See also: Knoll

EnglishEdit

PronunciationEdit

Etymology 1Edit

From Old English cnoll (summit), from Proto-Germanic *knudan-, *knudla-, *knulla- (lump), possibly related to cnotta.

Related to Old Norse knollr (found only in names of places), Dutch knol (tuber), Swedish knöl (tuber), Danish knold (hillock, clod, tuber) and German Knolle (bulb).

NounEdit

knoll (plural knolls)

  1. A small mound or rounded hill.
    • 1813, Walter Scott, Rokeby:
      On knoll or hillock rears his crest, / Lonely and huge, the giant oak.
    • 2008 January–February, Matt Bean, “Your cultural calendar: 7 things to look forward to this year”, in Men's Health, volume 23, number 1, ISSN 1054-4836, page 135:
      In the northern hemisphere, June 21 has the most daylight hours. Pack a picnic—a chilled bottle of Sancerre, cheese, olives, and a nice baguette—and hit the grassy knoll.
Derived termsEdit
TranslationsEdit

Etymology 2Edit

Imitative, or variant of knell.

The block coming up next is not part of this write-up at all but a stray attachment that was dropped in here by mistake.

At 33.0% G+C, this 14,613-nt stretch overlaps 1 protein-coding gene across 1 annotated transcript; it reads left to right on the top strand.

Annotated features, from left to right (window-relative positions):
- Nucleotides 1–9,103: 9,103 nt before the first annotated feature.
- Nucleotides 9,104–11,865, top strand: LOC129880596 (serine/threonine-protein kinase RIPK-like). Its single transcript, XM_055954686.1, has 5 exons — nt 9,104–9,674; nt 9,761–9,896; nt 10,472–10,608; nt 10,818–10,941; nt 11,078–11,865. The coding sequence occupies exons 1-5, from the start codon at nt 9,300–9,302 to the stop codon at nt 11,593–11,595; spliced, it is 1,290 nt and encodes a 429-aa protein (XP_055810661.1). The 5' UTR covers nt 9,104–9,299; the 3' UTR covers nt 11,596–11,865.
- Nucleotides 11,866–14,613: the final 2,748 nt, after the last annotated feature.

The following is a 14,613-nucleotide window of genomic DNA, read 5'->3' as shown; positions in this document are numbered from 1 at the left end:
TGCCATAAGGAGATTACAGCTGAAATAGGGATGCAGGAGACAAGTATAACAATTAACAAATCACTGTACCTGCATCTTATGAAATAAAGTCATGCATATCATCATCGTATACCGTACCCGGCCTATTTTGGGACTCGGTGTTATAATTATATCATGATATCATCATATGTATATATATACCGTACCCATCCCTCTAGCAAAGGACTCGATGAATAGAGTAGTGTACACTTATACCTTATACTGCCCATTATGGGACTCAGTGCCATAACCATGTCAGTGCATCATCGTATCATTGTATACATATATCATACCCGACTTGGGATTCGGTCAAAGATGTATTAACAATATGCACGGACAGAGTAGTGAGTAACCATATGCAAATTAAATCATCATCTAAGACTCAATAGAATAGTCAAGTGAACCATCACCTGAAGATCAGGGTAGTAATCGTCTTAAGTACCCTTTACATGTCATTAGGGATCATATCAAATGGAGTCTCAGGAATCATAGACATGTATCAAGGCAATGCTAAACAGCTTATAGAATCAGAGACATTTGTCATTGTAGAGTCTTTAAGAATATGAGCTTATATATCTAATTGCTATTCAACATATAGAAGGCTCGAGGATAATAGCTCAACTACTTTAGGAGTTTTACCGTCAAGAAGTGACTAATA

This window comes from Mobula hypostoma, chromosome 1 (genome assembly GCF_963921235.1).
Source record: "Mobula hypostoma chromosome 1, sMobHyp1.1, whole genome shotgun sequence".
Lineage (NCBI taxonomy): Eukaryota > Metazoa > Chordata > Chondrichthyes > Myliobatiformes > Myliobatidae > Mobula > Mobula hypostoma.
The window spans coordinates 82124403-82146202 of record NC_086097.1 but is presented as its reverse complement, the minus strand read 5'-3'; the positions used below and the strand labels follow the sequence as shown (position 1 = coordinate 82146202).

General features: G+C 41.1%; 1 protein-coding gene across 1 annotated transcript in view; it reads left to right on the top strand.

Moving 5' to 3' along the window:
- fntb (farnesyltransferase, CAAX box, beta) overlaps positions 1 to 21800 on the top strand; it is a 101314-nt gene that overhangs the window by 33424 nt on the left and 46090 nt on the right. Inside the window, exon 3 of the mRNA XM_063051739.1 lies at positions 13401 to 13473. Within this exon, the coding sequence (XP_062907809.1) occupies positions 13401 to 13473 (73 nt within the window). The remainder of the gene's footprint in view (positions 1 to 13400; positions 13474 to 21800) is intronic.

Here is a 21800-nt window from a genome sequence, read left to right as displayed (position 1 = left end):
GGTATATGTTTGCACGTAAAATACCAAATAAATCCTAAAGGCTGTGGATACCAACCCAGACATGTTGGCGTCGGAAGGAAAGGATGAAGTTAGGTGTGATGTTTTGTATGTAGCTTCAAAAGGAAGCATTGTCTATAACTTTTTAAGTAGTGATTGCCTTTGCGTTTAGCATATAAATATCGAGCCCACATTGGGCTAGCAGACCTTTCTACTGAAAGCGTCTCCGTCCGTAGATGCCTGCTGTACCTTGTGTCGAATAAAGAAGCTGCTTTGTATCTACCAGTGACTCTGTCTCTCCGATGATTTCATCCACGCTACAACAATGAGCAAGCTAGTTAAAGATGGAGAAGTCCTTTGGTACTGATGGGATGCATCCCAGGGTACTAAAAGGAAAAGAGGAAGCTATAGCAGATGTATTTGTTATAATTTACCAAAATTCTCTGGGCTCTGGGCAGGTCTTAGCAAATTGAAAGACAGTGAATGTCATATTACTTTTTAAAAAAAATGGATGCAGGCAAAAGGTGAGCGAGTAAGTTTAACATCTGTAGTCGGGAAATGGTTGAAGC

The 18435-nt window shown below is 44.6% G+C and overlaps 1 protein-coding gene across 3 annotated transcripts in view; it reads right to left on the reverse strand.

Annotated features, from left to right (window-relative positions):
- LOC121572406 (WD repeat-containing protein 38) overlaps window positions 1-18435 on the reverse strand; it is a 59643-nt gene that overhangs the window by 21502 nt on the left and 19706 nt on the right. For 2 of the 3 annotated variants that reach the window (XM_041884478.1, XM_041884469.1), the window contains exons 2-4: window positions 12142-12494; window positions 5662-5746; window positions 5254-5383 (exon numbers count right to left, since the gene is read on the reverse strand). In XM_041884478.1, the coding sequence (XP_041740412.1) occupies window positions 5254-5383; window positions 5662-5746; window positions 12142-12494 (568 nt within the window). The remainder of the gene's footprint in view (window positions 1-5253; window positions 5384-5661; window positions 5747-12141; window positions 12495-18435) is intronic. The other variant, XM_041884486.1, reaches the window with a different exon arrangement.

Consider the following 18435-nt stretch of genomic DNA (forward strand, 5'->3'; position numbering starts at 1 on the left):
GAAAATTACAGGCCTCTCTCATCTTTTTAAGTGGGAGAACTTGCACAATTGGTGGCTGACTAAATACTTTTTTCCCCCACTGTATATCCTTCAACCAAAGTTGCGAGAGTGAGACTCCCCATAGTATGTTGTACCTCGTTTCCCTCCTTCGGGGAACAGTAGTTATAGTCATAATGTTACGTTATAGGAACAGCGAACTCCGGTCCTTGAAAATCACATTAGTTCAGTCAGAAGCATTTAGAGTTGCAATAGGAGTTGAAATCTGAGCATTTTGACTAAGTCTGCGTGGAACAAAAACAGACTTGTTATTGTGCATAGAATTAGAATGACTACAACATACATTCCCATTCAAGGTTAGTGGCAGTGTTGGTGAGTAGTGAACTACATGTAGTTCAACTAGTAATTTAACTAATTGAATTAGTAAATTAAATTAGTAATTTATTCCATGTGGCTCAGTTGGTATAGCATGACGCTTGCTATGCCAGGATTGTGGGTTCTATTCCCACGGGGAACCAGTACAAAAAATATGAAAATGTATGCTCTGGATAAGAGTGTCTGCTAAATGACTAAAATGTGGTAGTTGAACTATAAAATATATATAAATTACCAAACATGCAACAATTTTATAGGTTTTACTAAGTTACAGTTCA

NounEdit

knoll (plural knolls)

  1. A knell.

VerbEdit

knoll (third-person singular simple present knolls, present participle knolling, simple past and past participle knolled)

  1. (transitive) To ring (a bell) mournfully; to knell.
  2. (transitive, intransitive) To sound (something) like a bell; to knell.

Etymology 3Edit

Named after Knoll, a furniture fabrication shop, famous for its angular range of designer furniture.

VerbEdit

knoll (third-person singular simple present knolls, present participle knolling, simple past and past participle knolled)

  1. To arrange related objects in parallel or at 90 degree angles.

ReferencesEdit

  • Guus Kroonen, “Reflections on the o/zero-Ablaut in the Germanic Iterative Verbs”, in The Indo-European Verb: Proceedings of the Conference of the Society for Indo-European Studies, Los Angeles, 13-15 September 2010, Wiesbaden: Reichert Verlag, 2012

WestrobothnianEdit

VerbEdit

knoll (preterite knollä)

  1. (transitive) roll together: make curly

Related termsEdit